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Holocene climate variability in Texas, USA: An integration of existing paleoclimate data and modeling with a new, high-resolution speleothem record

July 7, 2015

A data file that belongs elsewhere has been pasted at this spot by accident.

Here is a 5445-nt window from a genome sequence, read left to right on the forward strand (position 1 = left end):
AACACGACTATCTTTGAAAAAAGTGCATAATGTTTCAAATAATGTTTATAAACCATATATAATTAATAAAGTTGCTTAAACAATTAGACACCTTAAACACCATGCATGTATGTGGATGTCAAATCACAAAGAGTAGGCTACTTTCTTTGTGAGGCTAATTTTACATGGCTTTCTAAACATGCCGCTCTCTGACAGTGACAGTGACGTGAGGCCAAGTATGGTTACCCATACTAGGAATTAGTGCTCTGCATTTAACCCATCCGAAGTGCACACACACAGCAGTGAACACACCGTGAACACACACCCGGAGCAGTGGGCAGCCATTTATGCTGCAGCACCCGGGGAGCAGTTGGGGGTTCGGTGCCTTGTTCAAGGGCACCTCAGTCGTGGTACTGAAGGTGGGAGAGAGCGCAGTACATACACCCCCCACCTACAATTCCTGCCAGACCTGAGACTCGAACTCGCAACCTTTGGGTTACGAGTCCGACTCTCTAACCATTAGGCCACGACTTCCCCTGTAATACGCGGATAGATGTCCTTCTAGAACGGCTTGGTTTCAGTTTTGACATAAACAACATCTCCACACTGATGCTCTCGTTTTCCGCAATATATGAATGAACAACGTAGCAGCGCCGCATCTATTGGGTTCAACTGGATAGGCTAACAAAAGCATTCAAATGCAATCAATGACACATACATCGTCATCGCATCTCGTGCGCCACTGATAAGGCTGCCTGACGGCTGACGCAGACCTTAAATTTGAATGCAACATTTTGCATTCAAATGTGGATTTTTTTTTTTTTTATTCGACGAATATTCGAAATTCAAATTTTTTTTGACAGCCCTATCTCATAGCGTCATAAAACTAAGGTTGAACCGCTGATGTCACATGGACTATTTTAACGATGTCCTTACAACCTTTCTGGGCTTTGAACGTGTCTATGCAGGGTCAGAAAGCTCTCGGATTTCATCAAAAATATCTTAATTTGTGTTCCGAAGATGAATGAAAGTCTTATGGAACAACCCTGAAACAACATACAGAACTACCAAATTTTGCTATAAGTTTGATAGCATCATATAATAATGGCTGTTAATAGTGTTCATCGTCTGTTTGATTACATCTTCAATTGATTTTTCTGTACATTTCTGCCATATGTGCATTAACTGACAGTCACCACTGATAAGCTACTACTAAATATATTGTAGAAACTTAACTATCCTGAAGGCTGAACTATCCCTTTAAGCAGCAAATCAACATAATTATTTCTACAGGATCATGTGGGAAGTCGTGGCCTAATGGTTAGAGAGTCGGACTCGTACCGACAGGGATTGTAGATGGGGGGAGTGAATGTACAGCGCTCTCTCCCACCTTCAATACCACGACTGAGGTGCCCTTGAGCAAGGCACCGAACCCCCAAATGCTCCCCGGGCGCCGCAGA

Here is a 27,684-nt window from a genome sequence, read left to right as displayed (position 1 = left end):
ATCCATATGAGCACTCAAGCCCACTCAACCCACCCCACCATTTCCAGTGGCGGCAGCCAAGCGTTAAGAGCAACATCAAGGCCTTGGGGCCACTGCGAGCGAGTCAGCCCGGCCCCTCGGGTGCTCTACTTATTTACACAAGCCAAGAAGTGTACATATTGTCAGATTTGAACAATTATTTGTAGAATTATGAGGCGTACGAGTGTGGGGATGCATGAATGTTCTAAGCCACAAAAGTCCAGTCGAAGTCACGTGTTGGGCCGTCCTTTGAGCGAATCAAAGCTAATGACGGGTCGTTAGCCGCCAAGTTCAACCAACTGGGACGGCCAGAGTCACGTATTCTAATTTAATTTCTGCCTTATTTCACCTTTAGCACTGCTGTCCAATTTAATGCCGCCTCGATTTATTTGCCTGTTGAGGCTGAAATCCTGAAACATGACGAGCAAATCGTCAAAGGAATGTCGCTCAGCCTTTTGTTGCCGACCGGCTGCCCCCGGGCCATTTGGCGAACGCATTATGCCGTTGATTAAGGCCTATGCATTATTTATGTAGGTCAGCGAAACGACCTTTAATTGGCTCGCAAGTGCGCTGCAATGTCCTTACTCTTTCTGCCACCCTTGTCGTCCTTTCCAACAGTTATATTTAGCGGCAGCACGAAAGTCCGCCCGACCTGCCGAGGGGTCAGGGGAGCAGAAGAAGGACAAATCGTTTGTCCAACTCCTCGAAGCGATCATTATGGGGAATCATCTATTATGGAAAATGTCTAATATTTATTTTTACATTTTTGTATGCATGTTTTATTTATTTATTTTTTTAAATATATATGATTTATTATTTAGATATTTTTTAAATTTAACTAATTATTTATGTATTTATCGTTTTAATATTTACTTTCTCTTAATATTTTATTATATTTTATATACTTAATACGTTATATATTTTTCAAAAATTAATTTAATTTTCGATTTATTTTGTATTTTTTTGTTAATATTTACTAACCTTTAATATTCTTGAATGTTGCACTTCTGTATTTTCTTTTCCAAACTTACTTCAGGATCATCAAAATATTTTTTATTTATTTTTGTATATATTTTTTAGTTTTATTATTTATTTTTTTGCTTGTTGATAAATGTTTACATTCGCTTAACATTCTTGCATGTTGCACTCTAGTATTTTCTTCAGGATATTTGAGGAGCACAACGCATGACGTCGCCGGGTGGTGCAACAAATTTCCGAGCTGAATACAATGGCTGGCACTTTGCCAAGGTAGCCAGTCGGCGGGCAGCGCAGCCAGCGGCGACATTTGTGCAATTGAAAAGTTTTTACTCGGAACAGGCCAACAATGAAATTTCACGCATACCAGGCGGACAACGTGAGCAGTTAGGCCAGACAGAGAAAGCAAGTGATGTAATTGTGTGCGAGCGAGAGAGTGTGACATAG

Delineating the climate processes governing precipitation variability in drought-prone Texas is critical for predicting and mitigating climate change effects, and requires the reconstruction of past climate beyond the instrumental record. We synthesize existing paleoclimate proxy data and climate simulations to provide an overview of climate variability in Texas during the Holocene. Conditions became progressively warmer and drier transitioning from the early to mid Holocene, culminating between 7 and 3 ka (thousand years ago), and were more variable during the late Holocene. The timing and relative magnitude of Holocene climate variability, however, is poorly constrained owing to considerable variability among the different records. To help address this, we present a new speleothem (NBJ) reconstruction from a central Texas cave that comprises the highest resolution proxy record to date, spanning the mid to late Holocene. NBJ trace-element concentrations indicate variable moisture conditions with no clear temporal trend. There is a decoupling between NBJ growth rate, trace-element concentrations, and δ18O values, which indicate that (i) the often direct relation between speleothem growth rate and moisture availability is likely complicated by changes in the overlying ecosystem that affect subsurface CO2 production, and (ii) speleothem δ18O variations likely reflect changes in moisture source (i.e., proportion of Pacific-vs. Gulf of Mexico-derived moisture) that appear not to be linked to moisture amount.

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